Here is another case. An 80-year-old woman is brought to the emergency department due to gradual
progressive confusion and lethargy for the past 7 days. Her son reports that she had recovered from
a bout of gastroenteritis with vomiting and diarrhea 3 days ago. The patient's past medical history
is notable for type 2 diabetes mellitus and hypertension. She takes hydrochlorothiazide, metformin,
aspirin, and a multivitamin. The patient is not compliant with her medication regimen. On physical
exam, she has dry mucous membranes and the patient appears extremely lethargic but is rousable.
She has extreme difficulty following a conversation. Here, her labs reveal a sodium of 126 mEq/L,
a potassium of 3.9, a chloride of 94, a bicarb of 25 mEq/L, a calcium of 8.1, and a glucose of
910 mg/dL. She also has ketones in her urine. What is the most likely diagnosis? Here we have an
elderly confused patient. She presented after a recent gastrointestinal illness and she has type 2
diabetes mellitus taking metformin. We're also told that she is poorly compliant with her
medications. On physical exam, there is the presence of dehydration, lethargy, and confusion.
A low serum sodium could certainly explain her symptoms. Her bicarbonate level is normal. Her
glucose level though is critically high at 910 mg/dL. The patient also has trace urine ketones to
confound the picture. The conclusion here is this patient, based on the physical findings and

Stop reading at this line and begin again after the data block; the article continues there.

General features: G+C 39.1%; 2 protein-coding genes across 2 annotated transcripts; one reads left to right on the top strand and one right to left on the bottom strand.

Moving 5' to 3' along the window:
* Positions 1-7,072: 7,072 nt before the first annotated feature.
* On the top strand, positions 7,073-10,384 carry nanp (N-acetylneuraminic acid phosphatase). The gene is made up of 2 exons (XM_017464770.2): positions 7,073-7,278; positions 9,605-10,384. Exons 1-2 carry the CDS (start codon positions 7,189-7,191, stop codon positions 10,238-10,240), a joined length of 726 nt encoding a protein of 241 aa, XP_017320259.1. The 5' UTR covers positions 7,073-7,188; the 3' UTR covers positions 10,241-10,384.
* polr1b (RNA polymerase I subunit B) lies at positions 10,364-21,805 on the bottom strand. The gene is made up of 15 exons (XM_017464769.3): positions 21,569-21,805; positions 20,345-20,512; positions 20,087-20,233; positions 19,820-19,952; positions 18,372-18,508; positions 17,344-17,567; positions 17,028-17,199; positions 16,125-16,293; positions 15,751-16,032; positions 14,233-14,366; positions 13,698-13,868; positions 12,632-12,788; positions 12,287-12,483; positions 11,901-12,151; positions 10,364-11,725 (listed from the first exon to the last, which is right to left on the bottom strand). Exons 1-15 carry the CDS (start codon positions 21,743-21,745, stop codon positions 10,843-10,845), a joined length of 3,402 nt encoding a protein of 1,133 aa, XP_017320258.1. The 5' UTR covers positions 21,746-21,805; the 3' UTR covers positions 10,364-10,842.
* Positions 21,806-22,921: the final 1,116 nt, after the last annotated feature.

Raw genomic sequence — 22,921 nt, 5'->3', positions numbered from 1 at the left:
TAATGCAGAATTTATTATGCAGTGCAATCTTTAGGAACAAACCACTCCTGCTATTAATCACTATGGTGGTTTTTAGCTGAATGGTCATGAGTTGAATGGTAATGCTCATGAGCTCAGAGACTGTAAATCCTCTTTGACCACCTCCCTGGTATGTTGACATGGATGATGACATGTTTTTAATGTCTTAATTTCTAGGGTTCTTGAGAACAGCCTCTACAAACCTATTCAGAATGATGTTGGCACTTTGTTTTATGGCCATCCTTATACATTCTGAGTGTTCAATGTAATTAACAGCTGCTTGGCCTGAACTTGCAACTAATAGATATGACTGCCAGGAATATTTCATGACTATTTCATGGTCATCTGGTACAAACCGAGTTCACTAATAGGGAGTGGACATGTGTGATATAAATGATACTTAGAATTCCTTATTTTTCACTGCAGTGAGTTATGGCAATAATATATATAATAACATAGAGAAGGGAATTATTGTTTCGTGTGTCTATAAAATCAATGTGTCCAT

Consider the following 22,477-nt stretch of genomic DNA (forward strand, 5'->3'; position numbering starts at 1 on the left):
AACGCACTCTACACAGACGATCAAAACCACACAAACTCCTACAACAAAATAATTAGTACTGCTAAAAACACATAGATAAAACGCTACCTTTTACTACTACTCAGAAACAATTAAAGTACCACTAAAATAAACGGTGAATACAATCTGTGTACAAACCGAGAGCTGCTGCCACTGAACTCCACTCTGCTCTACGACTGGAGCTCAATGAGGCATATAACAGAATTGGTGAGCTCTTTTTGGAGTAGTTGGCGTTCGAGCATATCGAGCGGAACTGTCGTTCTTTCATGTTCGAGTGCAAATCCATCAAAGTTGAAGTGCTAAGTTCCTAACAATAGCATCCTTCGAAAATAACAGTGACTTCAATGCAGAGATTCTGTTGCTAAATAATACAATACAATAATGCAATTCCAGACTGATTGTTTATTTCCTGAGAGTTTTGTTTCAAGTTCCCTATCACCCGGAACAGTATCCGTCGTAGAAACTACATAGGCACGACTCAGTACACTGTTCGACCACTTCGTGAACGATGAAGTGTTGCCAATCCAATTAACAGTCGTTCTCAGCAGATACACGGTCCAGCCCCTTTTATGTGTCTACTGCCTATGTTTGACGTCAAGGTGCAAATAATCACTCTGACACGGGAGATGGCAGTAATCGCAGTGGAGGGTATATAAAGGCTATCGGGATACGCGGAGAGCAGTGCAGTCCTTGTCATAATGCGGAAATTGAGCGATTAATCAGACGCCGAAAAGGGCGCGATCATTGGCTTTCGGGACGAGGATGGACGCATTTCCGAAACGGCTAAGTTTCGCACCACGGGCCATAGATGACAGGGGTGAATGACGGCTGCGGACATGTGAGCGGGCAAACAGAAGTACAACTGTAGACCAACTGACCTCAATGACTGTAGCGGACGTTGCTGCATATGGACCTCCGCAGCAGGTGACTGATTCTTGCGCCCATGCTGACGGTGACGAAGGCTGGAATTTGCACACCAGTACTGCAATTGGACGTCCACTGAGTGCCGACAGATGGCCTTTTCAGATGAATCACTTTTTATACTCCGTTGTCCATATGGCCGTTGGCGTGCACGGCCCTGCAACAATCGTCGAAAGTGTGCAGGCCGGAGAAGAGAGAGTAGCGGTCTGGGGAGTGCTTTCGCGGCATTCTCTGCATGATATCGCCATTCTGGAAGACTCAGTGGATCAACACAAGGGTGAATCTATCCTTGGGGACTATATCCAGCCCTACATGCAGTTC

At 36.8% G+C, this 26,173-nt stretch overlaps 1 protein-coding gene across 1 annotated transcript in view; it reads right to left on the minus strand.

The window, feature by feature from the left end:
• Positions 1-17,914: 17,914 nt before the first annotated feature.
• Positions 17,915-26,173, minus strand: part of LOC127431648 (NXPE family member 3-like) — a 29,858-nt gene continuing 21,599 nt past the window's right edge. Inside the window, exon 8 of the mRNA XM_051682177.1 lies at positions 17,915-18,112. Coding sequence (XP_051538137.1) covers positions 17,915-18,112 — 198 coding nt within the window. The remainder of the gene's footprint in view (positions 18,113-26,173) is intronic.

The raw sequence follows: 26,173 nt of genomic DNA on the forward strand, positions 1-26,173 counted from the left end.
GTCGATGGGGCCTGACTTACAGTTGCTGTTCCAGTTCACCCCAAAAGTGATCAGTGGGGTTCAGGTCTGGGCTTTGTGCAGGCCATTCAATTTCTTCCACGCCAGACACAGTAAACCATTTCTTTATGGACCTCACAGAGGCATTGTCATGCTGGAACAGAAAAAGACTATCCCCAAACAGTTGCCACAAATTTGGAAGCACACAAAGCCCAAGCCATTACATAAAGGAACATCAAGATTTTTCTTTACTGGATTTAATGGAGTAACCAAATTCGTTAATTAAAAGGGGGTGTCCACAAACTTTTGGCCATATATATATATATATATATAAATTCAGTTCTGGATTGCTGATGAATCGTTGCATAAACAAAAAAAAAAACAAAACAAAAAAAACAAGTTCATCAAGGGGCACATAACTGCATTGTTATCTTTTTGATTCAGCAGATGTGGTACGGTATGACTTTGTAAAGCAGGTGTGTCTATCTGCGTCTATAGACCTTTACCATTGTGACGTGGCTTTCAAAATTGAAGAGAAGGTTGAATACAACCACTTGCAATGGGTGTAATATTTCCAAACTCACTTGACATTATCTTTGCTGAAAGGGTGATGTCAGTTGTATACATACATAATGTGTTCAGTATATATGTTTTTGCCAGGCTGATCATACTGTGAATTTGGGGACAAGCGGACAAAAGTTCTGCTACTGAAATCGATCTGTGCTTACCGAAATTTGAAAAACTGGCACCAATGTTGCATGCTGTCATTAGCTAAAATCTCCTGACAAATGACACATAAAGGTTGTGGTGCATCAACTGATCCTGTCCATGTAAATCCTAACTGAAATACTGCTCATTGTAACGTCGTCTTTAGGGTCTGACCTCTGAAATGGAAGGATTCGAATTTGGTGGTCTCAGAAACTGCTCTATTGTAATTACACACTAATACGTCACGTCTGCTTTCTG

labs, has hyperosmolar hyperglycemic syndrome. HHS is triggered by infection and dehydration.
In patient's with marked hyperglycemia, an increase in serum glucose raises the serum tonicity.
This in turn pulls water out of cells and expands the extracellular water space and thereby lowers
the serum sodium concentration. A low serum sodium can also occur in this case from her thiazide
diuretic. At this point, one would correct the sodium on her labs because the measured sodium
plus 0.016 times the glucose, which was in the 900's, minus 100 in mEq/L would give you the
correction that her sodium is actually 139 mEq/L. So it is in fact normal. This is what we call
pseudohyponatremia. Hyperglycemic hyperosmolar syndrome develops in the setting of partial insulin
deficiency that is more typical of type 2 diabetes mellitus. There is sufficient insulin in these
patients with HHS to suppress lipolysis but in adequate amounts to prevent hypoglycemia,
dehydration, and hyperosmolarity. The trace urinary ketones in this patient wer most likely due
to poor oral intake otherwise known as starvation ketosis rather than a DKA. An illness or
event that leads to dehydration will often precipitate the hypoglycemia associated with HHS.